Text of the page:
Europe gets no respite from virus lockdowns after deadly weekend

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European officials warned against loosening lockdowns after the coronavirus outbreak claimed more than 3,000 lives in Spain and Italy over the weekend.

Strains in health care systems increased as Spain said its intensive-care wards are stretched beyond capacity and a German public health leader said the country may face a ventilator shortage. An ally of Chancellor Angela Merkel said public life in Europe’s biggest economy will be restricted for at least several more weeks.

With France, Italy and Spain calling for pooled euro-area financial resources to stem the economic cost and Germany opposed, finance ministers are expected to discuss the way forward this week. Yet they can only do so much as governments in Europe’s largest economies implore people to stay home.

“We need to reduce mobility and turn all of the days of the week into Sundays,” Spanish Labor Minister Yolanda Diaz said on Sunday. “The premise is that we all stay at home.”

Italy, which has the most coronavirus deaths worldwide, reported 756 new fatalities on Sunday. Spain recorded 838, its highest daily number yet. Both countries together have more than five times the deaths reported by China, where the outbreak began.

While the pace of fatalities and infections showed signs of leveling off in both countries, officials warned against complacency. Spain said its number of ICU patients surpassed the national capacity of about 4,400 beds, forcing health-care workers to decide whom to treat first.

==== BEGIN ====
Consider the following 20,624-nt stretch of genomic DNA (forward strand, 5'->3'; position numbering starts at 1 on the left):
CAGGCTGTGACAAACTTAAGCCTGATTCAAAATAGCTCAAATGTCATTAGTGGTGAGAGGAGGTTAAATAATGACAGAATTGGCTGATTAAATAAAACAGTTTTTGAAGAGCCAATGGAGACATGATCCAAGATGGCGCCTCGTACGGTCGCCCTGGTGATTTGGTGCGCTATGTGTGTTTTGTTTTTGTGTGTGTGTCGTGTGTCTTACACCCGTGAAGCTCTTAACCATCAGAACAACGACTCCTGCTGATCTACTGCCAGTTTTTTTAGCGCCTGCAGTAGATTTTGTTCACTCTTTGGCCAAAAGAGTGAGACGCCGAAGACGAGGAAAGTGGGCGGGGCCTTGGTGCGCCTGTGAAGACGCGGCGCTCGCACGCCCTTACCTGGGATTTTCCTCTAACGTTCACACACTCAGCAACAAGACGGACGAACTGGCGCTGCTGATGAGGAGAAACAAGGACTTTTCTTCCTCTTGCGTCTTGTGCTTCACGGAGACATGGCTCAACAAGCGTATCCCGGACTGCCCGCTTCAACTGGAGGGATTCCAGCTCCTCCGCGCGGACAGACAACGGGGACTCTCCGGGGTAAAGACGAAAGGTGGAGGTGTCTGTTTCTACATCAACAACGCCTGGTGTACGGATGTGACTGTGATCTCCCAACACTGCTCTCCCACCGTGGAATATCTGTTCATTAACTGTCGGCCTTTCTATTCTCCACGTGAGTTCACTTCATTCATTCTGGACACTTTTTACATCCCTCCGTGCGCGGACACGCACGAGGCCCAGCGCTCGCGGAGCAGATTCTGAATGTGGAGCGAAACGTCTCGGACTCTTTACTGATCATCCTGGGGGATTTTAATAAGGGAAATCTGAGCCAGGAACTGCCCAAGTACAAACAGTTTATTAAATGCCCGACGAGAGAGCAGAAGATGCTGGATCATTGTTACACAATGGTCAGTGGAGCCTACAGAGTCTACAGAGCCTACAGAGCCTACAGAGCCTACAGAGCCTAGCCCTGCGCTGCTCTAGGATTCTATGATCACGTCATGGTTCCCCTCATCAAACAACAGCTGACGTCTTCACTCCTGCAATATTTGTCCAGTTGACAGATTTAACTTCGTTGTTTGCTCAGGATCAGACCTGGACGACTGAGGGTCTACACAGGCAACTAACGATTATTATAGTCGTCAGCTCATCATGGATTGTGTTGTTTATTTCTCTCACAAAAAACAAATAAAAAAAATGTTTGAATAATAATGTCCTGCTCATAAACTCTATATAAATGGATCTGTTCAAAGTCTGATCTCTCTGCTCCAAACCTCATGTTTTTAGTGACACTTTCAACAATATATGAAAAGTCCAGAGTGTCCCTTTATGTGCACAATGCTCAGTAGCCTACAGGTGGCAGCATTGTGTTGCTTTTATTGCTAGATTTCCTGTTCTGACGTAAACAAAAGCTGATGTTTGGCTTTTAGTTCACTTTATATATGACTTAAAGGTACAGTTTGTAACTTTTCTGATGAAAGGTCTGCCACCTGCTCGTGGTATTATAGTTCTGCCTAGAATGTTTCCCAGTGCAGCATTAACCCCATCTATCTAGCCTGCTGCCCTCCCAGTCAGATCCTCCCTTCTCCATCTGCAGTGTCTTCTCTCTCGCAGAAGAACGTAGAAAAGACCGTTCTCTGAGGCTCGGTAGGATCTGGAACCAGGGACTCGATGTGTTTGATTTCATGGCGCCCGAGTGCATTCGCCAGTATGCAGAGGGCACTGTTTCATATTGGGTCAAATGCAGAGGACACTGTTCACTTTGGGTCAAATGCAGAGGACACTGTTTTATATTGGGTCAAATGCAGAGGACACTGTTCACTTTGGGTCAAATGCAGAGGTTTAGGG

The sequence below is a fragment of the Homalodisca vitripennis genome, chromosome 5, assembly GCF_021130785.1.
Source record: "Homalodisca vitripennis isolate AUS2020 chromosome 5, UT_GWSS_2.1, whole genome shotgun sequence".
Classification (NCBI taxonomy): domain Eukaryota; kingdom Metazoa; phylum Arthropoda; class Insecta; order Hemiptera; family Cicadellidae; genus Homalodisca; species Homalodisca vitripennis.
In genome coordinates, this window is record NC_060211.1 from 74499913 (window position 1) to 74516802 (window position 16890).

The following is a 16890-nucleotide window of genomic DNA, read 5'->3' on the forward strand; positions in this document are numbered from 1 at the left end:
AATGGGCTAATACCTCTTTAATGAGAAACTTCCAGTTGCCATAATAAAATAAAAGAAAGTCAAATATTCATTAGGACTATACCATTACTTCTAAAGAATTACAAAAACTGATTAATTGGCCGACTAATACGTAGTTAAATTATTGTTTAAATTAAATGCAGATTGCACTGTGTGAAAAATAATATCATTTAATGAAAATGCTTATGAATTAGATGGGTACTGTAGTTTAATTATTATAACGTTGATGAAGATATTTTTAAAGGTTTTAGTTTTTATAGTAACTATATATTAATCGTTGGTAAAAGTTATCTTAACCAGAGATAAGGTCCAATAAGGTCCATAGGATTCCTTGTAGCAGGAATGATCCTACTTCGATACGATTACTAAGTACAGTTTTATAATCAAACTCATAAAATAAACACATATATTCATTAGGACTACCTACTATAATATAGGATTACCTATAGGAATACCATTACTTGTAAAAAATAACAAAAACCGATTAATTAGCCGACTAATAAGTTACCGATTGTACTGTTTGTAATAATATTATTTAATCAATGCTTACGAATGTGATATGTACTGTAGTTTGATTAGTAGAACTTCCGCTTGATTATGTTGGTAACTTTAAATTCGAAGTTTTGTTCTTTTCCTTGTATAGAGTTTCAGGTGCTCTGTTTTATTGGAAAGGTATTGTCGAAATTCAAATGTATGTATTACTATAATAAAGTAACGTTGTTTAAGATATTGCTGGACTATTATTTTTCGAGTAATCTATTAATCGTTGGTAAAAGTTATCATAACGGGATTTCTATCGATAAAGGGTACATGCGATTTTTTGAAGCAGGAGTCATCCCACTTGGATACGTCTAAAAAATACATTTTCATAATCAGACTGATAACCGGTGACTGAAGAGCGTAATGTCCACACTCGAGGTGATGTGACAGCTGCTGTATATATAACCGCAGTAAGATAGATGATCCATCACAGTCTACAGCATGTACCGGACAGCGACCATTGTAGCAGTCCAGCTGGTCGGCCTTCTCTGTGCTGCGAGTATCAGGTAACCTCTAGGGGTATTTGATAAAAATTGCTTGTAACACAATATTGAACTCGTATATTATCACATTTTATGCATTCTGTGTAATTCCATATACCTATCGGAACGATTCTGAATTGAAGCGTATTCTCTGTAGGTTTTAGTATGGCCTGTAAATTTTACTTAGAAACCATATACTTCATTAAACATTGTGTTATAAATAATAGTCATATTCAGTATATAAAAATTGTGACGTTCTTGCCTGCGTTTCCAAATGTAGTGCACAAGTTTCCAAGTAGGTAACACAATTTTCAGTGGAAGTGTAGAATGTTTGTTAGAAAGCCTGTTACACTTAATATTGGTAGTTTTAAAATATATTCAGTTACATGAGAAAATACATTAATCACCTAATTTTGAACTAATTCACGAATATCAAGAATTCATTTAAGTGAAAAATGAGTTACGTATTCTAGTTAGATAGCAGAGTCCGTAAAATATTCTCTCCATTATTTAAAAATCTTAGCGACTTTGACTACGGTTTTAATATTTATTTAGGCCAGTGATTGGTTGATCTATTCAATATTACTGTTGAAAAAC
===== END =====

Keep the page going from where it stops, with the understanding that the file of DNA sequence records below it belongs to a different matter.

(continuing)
The human toll is a reason to “be even stricter,” Luca Richeldi, an Italian government medical adviser, told reporters. “We must be even more determined in complying with the measures.”

Politicians anxious to relaunch Europe’s economy sought to suggest a timeline for easing.

“If we hang on for another two to three weeks, I’m sure our economy will get going again,” German Economy Minister Peter Altmaier said on ARD television. He cautioned “it’s clearly too early” to discuss easing restrictions now.

Helge Braun, Merkel’s chief of staff, said Germany’s restrictions would run at least until April 20, a timeline the government would review after the Easter public holiday.

European Union countries remained at odds over how best to buttress their economies as the costs of countering the pandemic and supporting workers and companies rise.

Italian Prime Minister Giuseppe Conte’s calls for coordinated EU action, specifically for the issuance of joint debt, have been met with German and Dutch opposition and countries have adopted their own bailout plans.

Deputy Finance Minister Laura Castelli told La Stampa the Italian government’s aid package could increase to as much as 100 billion euros ($111 billion). That compares with 750 billion euros mobilized by Germany and 300 billion euros by France.

More than 200,000 French businesses have applied for assistance to keep 2.2 million workers on the payroll during the virus-induced lockdown, Labor Minister Muriel Penicaud said.

Spanish Prime Minister Pedro Sanchez announced tighter restrictions on movement over the weekend, ordering those who work in non-essential services to stay home during the Easter period. Companies must still pay employees in full and workers will have to make up the hours by the end of the year.

U.K. lockdown

In the U.K., restrictions — for now a three-week lockdown with schools and many businesses closed — could last for a “significant” period, Cabinet Office Minister Michael Gove indicated on Sunday. U.K. coronavirus deaths increased to 1,228 with 19,522 confirmed cases.

A key question for EU countries is gauging the success of quarantine measures. France, where the Covid-19 virus has killed more than 2,600 people, is looking at the number of patients in intensive care.

“If there has been less contact between people thanks to the confinement,” Director-General of Health Jerome Salomon said Sunday, “we should start to see a reduction in the number of new cases requiring intensive care each day.”


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